Attila the Hun Wife

Despite the assumption that Attila the Hun had numerous wives, records would show that there was only a handful. The Hun Empire allowed polygamy, and it was not even unusual for a son or male to marry their stepmother or sister-in-law in their culture. 

One of the records that told accounts of the Hunnic leader’s wives is from Priscus, a Roman diplomat, and Greek historian. He accompanied Maximinus, head of the Byzantine embassy, in 448 or 449 AD on a diplomatic mission to the court of the Hun Empire. Upon arriving and settling in the king’s court, the diplomats encountered the king’s wives who surrounded him.

However, existing records accounted for only three wives, such as Eskam’s daughter, Kreka, and Ildico. Among these three, Kreka was considered the queen of the Huns, while Ildico was the last. There were also other women regarded as wives of the Hun leader.

Eskam’s daughter

Most of the wives of Attila were unnamed, especially in the accounts of Priscus, one of the main records about the king and the Hun Empire. The accounts revealed an unnamed wife, and scholars debated whether this woman was a daughter of a Hunnic chieftain or Attila himself.

Regarding the chieftain, his name was Eskam. He had a daughter who is said to have come into an arranged marriage with the Hunnic king. This arrangement had political repercussions in terms of strengthening Hunnic alliances.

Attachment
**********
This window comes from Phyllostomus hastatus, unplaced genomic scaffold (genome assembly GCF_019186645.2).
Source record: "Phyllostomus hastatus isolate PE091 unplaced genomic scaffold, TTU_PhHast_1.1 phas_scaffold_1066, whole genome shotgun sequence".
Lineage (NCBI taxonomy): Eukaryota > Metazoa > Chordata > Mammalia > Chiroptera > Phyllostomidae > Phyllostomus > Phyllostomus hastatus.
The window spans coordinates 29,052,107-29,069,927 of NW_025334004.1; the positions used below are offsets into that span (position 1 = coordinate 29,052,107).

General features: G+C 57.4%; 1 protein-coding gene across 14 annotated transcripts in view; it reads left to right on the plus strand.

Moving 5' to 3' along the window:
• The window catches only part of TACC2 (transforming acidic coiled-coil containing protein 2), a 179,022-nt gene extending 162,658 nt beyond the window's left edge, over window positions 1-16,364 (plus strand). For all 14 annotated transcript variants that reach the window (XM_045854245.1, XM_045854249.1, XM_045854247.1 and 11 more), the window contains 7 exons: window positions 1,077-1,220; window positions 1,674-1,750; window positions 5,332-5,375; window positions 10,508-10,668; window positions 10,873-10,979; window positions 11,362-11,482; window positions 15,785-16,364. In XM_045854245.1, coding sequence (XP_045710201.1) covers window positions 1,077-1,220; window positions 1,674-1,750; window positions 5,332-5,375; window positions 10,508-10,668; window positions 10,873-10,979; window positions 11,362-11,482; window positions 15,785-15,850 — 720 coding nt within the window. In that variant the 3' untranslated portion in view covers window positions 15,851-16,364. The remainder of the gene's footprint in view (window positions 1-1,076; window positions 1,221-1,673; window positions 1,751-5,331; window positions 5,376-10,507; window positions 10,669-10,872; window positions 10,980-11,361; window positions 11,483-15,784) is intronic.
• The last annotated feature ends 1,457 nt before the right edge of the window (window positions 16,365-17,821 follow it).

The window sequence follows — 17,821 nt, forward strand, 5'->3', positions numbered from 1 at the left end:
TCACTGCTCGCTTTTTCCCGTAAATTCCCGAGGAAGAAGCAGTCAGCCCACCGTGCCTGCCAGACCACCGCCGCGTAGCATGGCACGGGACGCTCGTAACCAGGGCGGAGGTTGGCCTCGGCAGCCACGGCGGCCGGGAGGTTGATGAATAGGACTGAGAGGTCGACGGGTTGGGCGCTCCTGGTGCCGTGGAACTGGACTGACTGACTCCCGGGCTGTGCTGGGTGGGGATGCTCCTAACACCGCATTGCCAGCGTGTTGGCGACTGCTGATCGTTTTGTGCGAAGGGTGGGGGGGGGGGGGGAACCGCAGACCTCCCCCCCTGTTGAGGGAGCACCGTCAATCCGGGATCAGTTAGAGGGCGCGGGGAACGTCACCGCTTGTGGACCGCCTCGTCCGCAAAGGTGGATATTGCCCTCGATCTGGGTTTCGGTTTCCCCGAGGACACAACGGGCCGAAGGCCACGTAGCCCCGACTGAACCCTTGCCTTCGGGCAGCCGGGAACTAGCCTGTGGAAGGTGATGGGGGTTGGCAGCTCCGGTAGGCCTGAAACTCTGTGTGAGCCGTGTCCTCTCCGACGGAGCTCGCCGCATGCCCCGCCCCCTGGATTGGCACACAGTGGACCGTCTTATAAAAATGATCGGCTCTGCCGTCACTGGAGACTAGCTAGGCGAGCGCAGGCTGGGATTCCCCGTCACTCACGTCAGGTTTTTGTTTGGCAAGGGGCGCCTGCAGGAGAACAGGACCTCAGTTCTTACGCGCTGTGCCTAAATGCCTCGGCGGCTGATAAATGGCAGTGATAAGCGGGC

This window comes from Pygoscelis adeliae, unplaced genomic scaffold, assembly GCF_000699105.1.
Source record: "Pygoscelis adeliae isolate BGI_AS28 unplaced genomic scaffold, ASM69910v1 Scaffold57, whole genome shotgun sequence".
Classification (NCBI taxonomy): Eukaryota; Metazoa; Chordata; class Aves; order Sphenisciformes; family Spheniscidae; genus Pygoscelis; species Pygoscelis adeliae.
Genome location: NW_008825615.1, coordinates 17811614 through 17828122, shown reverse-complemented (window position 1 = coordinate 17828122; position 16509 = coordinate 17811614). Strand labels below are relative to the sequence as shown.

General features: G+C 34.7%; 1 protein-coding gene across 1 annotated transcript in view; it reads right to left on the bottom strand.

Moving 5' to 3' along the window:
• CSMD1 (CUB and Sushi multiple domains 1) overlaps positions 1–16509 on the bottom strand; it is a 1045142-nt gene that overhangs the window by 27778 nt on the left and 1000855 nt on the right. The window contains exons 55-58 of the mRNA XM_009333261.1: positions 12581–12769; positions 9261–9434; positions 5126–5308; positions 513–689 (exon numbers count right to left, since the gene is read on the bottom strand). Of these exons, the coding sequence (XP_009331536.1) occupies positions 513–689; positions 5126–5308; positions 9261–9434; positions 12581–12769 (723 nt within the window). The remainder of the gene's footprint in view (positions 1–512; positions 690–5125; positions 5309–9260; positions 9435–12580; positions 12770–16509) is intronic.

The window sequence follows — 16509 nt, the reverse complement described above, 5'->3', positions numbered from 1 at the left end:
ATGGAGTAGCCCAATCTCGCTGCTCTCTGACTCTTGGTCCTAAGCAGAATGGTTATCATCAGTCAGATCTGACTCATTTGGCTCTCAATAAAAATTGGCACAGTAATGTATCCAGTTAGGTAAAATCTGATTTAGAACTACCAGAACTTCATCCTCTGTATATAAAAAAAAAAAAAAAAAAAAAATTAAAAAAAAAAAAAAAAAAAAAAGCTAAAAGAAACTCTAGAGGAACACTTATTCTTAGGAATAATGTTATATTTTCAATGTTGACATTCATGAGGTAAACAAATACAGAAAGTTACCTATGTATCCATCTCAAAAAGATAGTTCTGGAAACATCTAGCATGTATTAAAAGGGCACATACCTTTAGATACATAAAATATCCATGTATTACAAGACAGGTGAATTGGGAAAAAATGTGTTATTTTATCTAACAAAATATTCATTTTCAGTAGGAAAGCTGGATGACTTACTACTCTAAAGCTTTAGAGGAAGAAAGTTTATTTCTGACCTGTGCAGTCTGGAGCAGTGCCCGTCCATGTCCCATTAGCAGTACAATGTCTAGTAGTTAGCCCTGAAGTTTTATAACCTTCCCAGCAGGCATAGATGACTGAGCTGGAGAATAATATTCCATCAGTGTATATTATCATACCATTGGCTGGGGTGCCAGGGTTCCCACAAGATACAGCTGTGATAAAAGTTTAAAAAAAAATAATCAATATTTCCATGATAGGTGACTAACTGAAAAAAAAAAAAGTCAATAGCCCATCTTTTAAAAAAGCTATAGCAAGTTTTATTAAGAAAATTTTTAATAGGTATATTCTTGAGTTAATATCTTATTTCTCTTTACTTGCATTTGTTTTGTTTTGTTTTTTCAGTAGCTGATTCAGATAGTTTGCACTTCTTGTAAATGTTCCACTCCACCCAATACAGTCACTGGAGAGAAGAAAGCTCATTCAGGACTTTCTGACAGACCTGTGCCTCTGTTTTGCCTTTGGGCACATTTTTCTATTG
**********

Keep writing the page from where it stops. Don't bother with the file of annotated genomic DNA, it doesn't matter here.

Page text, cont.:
The other theory is that this unnamed wife from the Priscus accounts was a daughter of the Hunnic king himself. If true, it is controversial, for there were no records of incestuous relationships between a father and daughter. However, the Huns practiced marriage with widowed in-laws. However, most scholars argue that the unnamed wife was a daughter of a chieftain rather than Attila’s daughter.


Kreka was the wife that Priscus named during their diplomatic mission in 448 or 449 AD. She bore three sons who would become legal successors for Hunnic leadership, namely Ellac, Dengizich, and Ernak. Described as charming and sophisticated, Kreka received gifts from Priscus, from silver bowls to Indian spices and dried fruits that were as valuable as gold for the empire. The diplomat also recorded how servants surrounded Kreka when he met her.

Considered the main wife and queen of the Huns, Kreka also appeared in Germanic heroic legends. Her name in these legends was Herka or Helche, and she served as a significant confidant of the protagonists of the legends.


Attila and Ildico got married in March 453 AD. She was a beautiful and young Germanic woman with probable Gothic origins. On their wedding day, there were festivities, but the next morning, guards discovered the dead body of their Hunnic king with Ildico weeping beside him. 

Some scholars argue it was Ildico that killed Attila. This assassination even has different accounts, from the king being stabbed to being poisoned and the last wife’s alleged alliance with Roman Emperor Marcian. However, records stated that the dead body had no wound except a possible hemorrhage. A conventional consensus on Attila’s cause of death is a nosebleed or overdrinking. Still, the appropriate point is that Ildico served as the last wife of the Hunnic king.